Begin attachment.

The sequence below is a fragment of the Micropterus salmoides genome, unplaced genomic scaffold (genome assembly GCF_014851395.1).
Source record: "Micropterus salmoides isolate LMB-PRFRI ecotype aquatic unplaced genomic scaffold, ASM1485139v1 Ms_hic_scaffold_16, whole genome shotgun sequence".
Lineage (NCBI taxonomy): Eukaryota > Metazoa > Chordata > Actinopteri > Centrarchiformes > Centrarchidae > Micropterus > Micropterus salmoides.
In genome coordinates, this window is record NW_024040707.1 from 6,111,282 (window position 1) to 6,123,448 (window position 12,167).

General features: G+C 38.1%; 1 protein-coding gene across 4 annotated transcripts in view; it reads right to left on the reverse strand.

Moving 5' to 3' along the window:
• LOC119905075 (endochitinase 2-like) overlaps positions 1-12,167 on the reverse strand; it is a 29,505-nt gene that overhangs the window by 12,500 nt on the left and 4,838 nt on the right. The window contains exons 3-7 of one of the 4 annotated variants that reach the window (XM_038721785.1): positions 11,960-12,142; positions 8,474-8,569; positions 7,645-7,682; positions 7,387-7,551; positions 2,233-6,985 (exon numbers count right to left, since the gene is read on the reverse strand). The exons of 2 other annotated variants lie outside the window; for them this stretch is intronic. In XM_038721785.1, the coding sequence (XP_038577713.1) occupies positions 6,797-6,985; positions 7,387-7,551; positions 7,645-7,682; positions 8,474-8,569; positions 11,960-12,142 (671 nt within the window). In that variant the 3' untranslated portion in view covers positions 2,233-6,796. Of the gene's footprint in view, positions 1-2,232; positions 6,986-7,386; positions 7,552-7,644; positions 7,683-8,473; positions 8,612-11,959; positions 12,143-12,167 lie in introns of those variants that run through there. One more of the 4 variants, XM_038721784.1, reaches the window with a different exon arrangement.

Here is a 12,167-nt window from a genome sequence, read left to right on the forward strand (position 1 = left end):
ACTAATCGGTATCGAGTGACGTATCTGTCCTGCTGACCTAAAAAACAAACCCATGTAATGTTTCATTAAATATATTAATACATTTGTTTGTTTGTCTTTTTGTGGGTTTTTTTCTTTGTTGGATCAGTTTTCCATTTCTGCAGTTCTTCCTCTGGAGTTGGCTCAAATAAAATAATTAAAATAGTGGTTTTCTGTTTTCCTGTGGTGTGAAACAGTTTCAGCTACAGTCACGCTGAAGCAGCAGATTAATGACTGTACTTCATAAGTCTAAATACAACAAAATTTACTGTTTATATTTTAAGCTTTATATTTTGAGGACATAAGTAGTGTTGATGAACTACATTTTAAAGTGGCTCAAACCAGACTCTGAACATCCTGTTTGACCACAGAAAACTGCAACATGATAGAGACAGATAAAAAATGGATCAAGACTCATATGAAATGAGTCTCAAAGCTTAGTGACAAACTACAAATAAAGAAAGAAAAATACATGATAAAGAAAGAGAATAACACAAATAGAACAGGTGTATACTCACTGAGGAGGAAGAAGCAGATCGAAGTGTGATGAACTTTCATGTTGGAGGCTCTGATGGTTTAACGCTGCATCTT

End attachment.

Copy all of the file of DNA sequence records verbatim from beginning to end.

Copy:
The sequence below is a fragment of the Micropterus salmoides genome, unplaced genomic scaffold (genome assembly GCF_014851395.1).
Source record: "Micropterus salmoides isolate LMB-PRFRI ecotype aquatic unplaced genomic scaffold, ASM1485139v1 Ms_hic_scaffold_16, whole genome shotgun sequence".
Lineage (NCBI taxonomy): Eukaryota > Metazoa > Chordata > Actinopteri > Centrarchiformes > Centrarchidae > Micropterus > Micropterus salmoides.
In genome coordinates, this window is record NW_024040707.1 from 6,111,282 (window position 1) to 6,123,448 (window position 12,167).

General features: G+C 38.1%; 1 protein-coding gene across 4 annotated transcripts in view; it reads right to left on the reverse strand.

Moving 5' to 3' along the window:
• LOC119905075 (endochitinase 2-like) overlaps positions 1-12,167 on the reverse strand; it is a 29,505-nt gene that overhangs the window by 12,500 nt on the left and 4,838 nt on the right. The window contains exons 3-7 of one of the 4 annotated variants that reach the window (XM_038721785.1): positions 11,960-12,142; positions 8,474-8,569; positions 7,645-7,682; positions 7,387-7,551; positions 2,233-6,985 (exon numbers count right to left, since the gene is read on the reverse strand). The exons of 2 other annotated variants lie outside the window; for them this stretch is intronic. In XM_038721785.1, the coding sequence (XP_038577713.1) occupies positions 6,797-6,985; positions 7,387-7,551; positions 7,645-7,682; positions 8,474-8,569; positions 11,960-12,142 (671 nt within the window). In that variant the 3' untranslated portion in view covers positions 2,233-6,796. Of the gene's footprint in view, positions 1-2,232; positions 6,986-7,386; positions 7,552-7,644; positions 7,683-8,473; positions 8,612-11,959; positions 12,143-12,167 lie in introns of those variants that run through there. One more of the 4 variants, XM_038721784.1, reaches the window with a different exon arrangement.

Here is a 12,167-nt window from a genome sequence, read left to right on the forward strand (position 1 = left end):
ACTAATCGGTATCGAGTGACGTATCTGTCCTGCTGACCTAAAAAACAAACCCATGTAATGTTTCATTAAATATATTAATACATTTGTTTGTTTGTCTTTTTGTGGGTTTTTTTCTTTGTTGGATCAGTTTTCCATTTCTGCAGTTCTTCCTCTGGAGTTGGCTCAAATAAAATAATTAAAATAGTGGTTTTCTGTTTTCCTGTGGTGTGAAACAGTTTCAGCTACAGTCACGCTGAAGCAGCAGATTAATGACTGTACTTCATAAGTCTAAATACAACAAAATTTACTGTTTATATTTTAAGCTTTATATTTTGAGGACATAAGTAGTGTTGATGAACTACATTTTAAAGTGGCTCAAACCAGACTCTGAACATCCTGTTTGACCACAGAAAACTGCAACATGATAGAGACAGATAAAAAATGGATCAAGACTCATATGAAATGAGTCTCAAAGCTTAGTGACAAACTACAAATAAAGAAAGAAAAATACATGATAAAGAAAGAGAATAACACAAATAGAACAGGTGTATACTCACTGAGGAGGAAGAAGCAGATCGAAGTGTGATGAACTTTCATGTTGGAGGCTCTGATGGTTTAACGCTGCATCTT